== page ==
For those who approve of the outcome , the judge’s opinion is counterproductive. It will be harder to defend upon appeal than a more careful decision. It suggests that there are no good legal arguments against the program, just petulance and outrage and antipathy toward President Bush. It helps those who have been arguing for years about result-oriented, activist judges.
Laypeople consuming early news reports may well have thought, “What a courageous judge!” and “It’s a good thing someone finally said that the president is not above the law.” Look at that juicy quotation from Judge Taylor’s ruling: “There are no hereditary kings in America and no powers not created by the Constitution.”
But this is sheer sophistry. The potential for the president to abuse his power has nothing to do with kings and heredity. (How much power do hereditary kings have these days, anyway?) And, indeed, the president is not claiming he has powers outside of the Constitution. He isn’t arguing that he’s above the law. He’s making an aggressive argument about the scope of his power under the law.
It is a serious argument, and judges need to take it seriously. If they do not, we ought to wonder why a court gets to decide what the law is and not the president. After all, the president has a sworn duty to uphold the Constitution; he has his advisers, and they’ve concluded that the program is legal. Why should the judicial view prevail over the president’s?
This, of course, is the most basic question in constitutional law, the one addressed in Marbury v. Madison. The public may have become so used to the notion that a judge’s word is what counts that it forgets why this is true. The judges have this constitutional power only because they operate by a judicial method that restricts them to resolving concrete controversies and requires them to interpret the relevant constitutional and statutory texts and to reason within the tradition of the case law.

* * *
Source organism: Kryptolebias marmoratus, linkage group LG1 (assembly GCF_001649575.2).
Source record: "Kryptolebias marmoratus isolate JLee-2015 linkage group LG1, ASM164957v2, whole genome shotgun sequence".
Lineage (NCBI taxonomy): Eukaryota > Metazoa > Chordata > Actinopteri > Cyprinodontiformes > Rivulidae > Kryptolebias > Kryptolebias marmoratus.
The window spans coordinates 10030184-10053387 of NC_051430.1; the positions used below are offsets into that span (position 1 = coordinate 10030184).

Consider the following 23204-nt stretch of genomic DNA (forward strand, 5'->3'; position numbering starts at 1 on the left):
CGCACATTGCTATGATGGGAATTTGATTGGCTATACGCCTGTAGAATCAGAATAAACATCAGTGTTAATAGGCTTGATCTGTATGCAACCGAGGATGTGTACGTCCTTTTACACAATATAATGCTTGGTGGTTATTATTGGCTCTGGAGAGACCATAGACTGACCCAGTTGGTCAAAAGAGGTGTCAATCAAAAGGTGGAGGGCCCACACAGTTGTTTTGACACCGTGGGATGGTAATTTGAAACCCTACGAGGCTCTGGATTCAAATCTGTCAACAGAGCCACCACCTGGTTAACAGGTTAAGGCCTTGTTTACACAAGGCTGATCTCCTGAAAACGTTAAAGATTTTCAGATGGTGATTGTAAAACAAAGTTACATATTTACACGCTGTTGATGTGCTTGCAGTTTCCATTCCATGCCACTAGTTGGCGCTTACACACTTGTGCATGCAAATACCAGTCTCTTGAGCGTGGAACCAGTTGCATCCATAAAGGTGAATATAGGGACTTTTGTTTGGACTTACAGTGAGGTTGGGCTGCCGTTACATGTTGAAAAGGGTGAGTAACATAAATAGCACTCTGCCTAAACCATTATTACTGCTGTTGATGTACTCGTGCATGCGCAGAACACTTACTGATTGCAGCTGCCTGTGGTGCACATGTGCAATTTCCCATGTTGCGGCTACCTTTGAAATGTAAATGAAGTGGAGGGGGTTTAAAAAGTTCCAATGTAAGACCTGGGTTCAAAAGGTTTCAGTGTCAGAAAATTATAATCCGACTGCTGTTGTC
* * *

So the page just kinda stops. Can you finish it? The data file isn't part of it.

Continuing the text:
This system works only if the judges suppress their personal and political willfulness and take on the momentous responsibility to embody the rule of law. They should not reach out for opportunities to make announcements of law, but handle the real cases that have been filed.
This means that the judge has a constitutional duty, under the doctrine of standing, to respond only to concretely injured plaintiffs who are suing the entity that caused their injury and for the purpose of remedying that injury. We trust the judge to say what the law is because the judge “must of necessity expound and interpret” in order to decide cases, as Chief Justice John Marshall wrote in Marbury. But Judge Taylor breezed through two of the three elements of standing doctrine — this constitutional limit on her power — in what looks like a headlong rush through a whole series of difficult legal questions to get to an outcome in her heart she knew was right.
If the words of the written opinion reveal that the judge did not follow the discipline of the judicial process, what sense does it make to take the judge’s word about what the law means over the word of the president? If the judge’s own writing does not support a belief that the rule of law has substance and depth, that law is something apart from political will, the significance of saying the president has gone beyond the limits of the law evaporates.
There’s irony for you.